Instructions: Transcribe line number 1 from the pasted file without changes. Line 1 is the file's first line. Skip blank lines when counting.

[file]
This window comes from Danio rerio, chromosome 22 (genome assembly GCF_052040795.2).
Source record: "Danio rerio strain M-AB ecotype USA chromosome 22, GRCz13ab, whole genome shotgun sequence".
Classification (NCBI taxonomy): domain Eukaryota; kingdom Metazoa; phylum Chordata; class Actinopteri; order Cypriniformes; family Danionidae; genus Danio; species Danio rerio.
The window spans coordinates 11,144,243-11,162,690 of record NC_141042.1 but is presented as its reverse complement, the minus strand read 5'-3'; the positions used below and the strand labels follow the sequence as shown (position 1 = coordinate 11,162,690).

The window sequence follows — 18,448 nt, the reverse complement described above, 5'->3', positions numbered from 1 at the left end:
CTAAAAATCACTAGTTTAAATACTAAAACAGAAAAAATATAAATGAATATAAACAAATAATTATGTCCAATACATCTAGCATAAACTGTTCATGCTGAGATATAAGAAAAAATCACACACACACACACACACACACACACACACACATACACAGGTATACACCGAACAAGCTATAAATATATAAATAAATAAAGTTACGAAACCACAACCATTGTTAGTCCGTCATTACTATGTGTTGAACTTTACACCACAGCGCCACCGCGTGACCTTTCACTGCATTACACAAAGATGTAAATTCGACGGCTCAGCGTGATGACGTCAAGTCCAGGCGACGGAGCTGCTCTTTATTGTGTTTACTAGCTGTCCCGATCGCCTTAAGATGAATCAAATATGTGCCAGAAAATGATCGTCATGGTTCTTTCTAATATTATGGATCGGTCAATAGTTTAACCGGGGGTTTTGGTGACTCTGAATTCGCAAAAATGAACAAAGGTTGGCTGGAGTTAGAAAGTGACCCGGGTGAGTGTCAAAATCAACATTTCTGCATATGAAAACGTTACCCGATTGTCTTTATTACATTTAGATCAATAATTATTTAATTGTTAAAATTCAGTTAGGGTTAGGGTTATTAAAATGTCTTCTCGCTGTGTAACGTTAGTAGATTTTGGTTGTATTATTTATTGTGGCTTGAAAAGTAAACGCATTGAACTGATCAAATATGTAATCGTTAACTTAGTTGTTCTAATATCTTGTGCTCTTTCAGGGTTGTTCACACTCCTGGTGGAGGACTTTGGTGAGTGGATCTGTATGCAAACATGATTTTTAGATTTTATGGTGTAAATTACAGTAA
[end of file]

This window comes from Danio rerio, chromosome 22 (genome assembly GCF_052040795.2).